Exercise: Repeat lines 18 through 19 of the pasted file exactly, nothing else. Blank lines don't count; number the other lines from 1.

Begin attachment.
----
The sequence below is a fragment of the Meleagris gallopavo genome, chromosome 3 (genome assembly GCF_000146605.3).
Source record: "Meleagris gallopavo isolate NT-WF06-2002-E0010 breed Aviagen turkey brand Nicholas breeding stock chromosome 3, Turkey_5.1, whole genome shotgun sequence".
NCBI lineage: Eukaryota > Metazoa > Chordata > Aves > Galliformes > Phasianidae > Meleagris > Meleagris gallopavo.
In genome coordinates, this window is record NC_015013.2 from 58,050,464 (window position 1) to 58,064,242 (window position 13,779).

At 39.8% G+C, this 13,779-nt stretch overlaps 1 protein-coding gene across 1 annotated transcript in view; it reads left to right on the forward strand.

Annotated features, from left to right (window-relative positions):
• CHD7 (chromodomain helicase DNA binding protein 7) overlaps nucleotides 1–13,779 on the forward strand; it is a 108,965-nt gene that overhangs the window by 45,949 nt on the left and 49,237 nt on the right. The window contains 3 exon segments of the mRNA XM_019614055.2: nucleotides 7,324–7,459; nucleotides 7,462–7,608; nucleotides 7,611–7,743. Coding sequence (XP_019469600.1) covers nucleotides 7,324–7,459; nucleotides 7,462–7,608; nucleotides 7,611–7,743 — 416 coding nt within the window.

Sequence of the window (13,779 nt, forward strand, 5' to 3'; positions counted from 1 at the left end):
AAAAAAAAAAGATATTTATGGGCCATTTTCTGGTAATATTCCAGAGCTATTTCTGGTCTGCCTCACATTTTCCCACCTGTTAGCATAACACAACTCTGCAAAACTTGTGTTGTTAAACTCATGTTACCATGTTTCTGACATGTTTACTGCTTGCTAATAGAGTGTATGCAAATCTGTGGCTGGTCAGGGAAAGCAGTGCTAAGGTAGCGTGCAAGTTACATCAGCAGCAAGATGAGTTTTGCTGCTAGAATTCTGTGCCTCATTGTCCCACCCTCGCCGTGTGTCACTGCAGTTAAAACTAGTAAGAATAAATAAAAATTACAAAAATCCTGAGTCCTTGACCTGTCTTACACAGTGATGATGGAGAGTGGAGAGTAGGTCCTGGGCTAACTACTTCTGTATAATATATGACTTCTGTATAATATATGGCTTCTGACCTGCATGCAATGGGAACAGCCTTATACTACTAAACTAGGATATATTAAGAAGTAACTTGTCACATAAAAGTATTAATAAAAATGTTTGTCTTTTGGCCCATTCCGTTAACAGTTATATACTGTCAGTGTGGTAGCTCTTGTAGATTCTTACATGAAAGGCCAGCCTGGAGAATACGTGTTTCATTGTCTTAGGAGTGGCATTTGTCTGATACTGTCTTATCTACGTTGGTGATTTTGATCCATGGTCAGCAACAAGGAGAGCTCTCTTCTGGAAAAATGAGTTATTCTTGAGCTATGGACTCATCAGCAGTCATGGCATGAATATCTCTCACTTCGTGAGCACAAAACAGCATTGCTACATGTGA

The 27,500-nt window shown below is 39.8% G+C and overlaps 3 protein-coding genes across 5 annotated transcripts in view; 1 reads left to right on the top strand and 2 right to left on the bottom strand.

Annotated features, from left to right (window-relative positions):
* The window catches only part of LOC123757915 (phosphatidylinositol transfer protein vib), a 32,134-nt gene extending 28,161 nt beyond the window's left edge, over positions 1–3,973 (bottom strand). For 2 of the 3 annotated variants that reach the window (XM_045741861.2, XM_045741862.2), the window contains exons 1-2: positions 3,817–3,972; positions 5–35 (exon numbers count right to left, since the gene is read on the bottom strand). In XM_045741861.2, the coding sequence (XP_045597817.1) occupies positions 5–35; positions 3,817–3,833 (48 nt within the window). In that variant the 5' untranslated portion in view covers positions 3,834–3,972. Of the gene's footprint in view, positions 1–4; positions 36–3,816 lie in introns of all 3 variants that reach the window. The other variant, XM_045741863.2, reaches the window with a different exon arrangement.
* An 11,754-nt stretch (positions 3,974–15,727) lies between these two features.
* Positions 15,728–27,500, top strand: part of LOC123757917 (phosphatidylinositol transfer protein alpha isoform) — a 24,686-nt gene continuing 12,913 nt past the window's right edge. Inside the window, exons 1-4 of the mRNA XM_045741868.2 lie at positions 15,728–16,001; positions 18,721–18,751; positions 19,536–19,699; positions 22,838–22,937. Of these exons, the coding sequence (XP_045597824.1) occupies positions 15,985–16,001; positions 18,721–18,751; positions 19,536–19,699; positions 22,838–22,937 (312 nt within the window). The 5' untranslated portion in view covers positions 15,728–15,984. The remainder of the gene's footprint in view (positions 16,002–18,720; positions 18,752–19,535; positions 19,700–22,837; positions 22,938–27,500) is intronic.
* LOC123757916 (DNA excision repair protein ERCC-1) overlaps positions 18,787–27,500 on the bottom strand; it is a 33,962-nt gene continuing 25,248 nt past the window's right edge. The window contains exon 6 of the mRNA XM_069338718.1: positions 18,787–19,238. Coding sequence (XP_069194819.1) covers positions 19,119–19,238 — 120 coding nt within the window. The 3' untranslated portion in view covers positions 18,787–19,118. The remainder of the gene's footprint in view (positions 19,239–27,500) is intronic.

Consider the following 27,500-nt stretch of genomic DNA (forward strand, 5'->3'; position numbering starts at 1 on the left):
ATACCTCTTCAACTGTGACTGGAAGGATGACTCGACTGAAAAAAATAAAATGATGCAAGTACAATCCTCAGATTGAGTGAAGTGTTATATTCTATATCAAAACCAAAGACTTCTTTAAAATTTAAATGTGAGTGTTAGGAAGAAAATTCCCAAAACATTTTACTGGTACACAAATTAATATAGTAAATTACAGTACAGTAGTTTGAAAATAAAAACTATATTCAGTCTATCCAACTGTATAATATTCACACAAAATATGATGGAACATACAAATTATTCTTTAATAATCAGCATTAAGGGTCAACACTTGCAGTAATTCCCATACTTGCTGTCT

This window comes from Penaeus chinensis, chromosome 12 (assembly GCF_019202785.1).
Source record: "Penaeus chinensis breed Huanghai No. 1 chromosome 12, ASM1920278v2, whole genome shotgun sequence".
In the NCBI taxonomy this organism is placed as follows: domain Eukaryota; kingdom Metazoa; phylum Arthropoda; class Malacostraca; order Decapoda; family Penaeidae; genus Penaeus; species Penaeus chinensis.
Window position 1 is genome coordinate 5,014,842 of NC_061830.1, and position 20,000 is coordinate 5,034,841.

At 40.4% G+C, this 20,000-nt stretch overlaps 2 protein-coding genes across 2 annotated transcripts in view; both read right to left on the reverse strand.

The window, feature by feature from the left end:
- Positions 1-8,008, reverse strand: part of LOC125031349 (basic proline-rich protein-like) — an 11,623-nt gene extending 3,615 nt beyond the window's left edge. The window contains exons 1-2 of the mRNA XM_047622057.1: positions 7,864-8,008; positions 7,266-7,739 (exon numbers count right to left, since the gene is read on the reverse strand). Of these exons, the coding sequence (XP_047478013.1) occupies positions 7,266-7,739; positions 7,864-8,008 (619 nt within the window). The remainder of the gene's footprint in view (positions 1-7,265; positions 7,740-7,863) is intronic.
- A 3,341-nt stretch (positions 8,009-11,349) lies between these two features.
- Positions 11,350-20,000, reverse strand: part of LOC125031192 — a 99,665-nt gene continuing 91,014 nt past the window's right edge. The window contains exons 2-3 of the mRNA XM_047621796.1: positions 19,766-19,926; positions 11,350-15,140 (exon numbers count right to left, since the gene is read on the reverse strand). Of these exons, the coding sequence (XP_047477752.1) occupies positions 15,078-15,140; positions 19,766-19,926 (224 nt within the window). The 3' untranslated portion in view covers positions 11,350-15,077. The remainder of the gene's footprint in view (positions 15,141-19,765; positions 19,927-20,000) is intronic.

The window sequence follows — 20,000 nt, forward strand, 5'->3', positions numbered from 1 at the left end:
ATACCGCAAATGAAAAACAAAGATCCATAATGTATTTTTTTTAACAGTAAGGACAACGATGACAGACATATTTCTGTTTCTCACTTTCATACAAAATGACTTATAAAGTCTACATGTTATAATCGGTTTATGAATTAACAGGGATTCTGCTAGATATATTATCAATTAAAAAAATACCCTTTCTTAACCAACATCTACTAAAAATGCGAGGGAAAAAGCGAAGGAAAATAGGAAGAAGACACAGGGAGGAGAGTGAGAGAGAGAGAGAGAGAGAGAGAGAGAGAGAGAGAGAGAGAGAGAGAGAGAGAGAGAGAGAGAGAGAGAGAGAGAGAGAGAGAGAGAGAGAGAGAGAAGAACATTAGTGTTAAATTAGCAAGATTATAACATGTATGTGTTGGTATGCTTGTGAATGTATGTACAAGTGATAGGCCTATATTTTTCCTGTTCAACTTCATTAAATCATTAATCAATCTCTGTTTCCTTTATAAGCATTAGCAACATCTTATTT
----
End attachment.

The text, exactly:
This window comes from Penaeus chinensis, chromosome 12 (assembly GCF_019202785.1).
Source record: "Penaeus chinensis breed Huanghai No. 1 chromosome 12, ASM1920278v2, whole genome shotgun sequence".